If you’re reading this, chances are you’ve looked at your fair share of CVs… or at least have one of your own.
CVs may be a staple of your average hiring process, but that doesn’t mean they’re any good.
In fact, CVs have been proven to be completely ineffective at finding the best candidates.
They’re not predictive of candidate’s skills, which means that employers make hiring decisions based on biases, rather than actual ability.
Perhaps one of the reasons these outdated behemoths are still a staple of recruitment is that nobody has ever suggested a decent alternative.
If you’re not going to use CVs, what the hell can you use?
Well, there is a better way of sifting candidates…
Bring your interview questions forward to the screening stage
No hirer would want to miss out on interviewing top talent, but with CVs, that’s exactly what happens… they’ll most likely be sitting in the ‘no’ pile.
*This isn’t just speculation - our research has found that we’ve already helped hire 1,865 people that wouldn’t have been hired through the CV process.
You can only bring a handful of candidates in to be interviewed. How do you decide who to interview?
Interviews (at least should be) the stage where you get a real insight into how candidates think. So, we went ahead and put the CV-style questions right at the start of the process.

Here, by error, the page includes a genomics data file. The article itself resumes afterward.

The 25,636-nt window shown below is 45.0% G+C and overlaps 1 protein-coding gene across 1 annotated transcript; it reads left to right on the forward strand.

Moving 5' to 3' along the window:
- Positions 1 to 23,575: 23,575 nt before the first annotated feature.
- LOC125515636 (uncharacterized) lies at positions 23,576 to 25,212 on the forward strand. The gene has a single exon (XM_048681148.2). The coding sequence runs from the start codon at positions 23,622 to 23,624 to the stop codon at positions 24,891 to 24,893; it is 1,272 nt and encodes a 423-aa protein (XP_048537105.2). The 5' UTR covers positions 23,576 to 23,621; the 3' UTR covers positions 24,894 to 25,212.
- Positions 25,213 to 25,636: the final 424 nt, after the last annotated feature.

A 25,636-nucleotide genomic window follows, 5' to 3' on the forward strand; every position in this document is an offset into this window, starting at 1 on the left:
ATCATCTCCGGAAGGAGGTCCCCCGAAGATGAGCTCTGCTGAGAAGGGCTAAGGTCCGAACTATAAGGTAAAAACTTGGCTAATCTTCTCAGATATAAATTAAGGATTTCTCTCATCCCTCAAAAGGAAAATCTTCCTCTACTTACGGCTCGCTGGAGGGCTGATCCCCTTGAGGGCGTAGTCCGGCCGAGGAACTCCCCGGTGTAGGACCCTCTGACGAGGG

These questions give you a chance to assess the actual skills you’re looking for, without trying to work out if someone would be suitable - let them show you instead!
Test the relevant skills with work sample questions
These interview-style questions are called work samples. They’re your best bet for saying sayonara to CVs.
Work sample questions are designed to test specific skills needed for a given role.
In short, they work by asking role-related, situational questions, each assessing a necessary skill. These could range from soft skills like passion, to technical capabilities like SQL.
They’re designed to pose realistic problems or scenarios that candidates could encounter in the job they’re applying for.
By using these ‘real’ scenarios, hirers can see how candidates would perform in the role, and irrelevant, biased factors (such as education and experience) are removed from the decision making process.
At Applied, anyone who applied to work with us has to answer work sample questions, which are scored in an objective and consistent way.
We get that coming up with interview questions can be a pain in the backside - but creating work sample questions is fairly straightforward:
4 steps to creating work sample questions
- Decide on the skills you want to test.
- Think of real situations that the candidate would come across in the job (maybe they’ve already happened).
- Pose questions hypothetically e.g. what would you do…